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Air pollution warnings "ineffective"

Wednesday January 10th, 2018

Government actions seeking to protect the public from air pollution are infective, public health specialists say today.

Many countries are using air quality alerts – but researchers say there is little evidence they are protecting public health.

Dr Hong Chen of Public Health Ontario, Canada, and colleagues explain that many governments around the world are using air quality alert programmes to reduce the adverse health impact on days when air pollution is high.

To discover whether these programmes produce any observable public health benefits, the research team used information on the about 2.6 million population of the city of Toronto from 2003 to 2012. During this time, alerts were issued on 62 days. The team examined seven health outcomes known to be affected by short-term elevation of air pollution.

This showed that air quality alerts announcements to inform the public of the potential dangers reduced asthma-related emergency department visits by an estimated 25%, or about 4.73 fewer asthma-related admissions per million people per day.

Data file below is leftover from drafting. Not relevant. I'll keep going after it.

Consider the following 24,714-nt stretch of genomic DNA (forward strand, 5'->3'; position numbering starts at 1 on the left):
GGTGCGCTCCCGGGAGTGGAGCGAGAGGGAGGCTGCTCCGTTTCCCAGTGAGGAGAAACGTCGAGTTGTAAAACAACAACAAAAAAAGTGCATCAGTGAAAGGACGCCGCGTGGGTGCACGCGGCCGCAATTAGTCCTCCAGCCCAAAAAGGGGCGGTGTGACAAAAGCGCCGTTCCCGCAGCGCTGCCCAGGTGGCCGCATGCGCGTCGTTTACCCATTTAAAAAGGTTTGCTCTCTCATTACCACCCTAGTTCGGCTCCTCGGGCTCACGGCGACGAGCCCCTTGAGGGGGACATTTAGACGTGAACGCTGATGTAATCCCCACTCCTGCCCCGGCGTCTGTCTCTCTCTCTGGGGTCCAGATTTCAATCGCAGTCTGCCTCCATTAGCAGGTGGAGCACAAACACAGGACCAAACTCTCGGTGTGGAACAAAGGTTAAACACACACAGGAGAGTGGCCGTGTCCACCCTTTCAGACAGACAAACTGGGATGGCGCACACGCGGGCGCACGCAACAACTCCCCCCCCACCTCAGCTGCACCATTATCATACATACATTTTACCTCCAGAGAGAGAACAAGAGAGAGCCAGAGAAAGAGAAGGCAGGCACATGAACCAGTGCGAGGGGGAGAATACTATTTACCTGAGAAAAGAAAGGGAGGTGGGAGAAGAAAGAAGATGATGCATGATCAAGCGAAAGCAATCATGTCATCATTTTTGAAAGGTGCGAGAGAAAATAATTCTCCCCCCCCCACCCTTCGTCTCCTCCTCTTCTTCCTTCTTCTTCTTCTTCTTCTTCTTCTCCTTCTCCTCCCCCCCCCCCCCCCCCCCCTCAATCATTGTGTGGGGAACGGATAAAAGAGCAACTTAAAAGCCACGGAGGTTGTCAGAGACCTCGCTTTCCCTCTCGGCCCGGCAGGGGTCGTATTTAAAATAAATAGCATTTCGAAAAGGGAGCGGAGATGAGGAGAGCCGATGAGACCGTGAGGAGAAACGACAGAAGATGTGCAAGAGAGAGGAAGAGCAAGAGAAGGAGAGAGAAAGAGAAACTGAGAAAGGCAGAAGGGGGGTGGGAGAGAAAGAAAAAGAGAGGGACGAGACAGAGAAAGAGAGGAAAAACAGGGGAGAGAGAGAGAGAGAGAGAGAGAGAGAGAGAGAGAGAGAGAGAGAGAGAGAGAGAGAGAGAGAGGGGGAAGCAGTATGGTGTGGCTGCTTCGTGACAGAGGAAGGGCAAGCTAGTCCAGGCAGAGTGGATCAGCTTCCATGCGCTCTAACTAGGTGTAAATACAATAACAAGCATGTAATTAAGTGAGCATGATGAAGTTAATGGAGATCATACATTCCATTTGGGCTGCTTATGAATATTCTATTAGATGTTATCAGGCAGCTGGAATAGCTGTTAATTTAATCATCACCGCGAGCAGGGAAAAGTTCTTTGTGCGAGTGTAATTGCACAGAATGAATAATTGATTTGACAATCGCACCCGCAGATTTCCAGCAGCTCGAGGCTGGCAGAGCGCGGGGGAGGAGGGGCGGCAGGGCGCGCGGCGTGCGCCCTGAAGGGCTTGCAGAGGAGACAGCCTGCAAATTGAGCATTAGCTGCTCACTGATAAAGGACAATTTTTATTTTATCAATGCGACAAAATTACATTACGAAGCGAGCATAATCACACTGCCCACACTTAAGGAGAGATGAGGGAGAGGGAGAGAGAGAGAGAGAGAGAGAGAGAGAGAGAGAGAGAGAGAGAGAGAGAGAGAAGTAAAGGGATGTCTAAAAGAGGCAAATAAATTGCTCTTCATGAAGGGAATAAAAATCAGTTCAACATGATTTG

In The Lancet Planetary Health, they write: "We did not detect a significant reduction in any other health outcome as a result of alert announcements. However, a non-significant trend was noted towards decreased asthma-related and Chronic Obstructive Pulmonary Disease-related admissions."

They add: "This finding suggests that issuing air quality alerts alone has a limited effect on public health, and that implementing enforced public actions to reduce air pollution on high pollution days could be warranted."

They conclude: "This study underscores the need for further strengthening of global efforts that can lead to long-term improvement of overall air quality."

Chen, H. et al. Effect of air quality alerts on human health: a regression discontinuity analysis in Toronto, Canada. The Lancet Planetary Health 10 January 2018; doi: 10.1016/S2542-5196(17)30185-7 [abstract]

Tags: North America | Respiratory | Traveller Health | World Health

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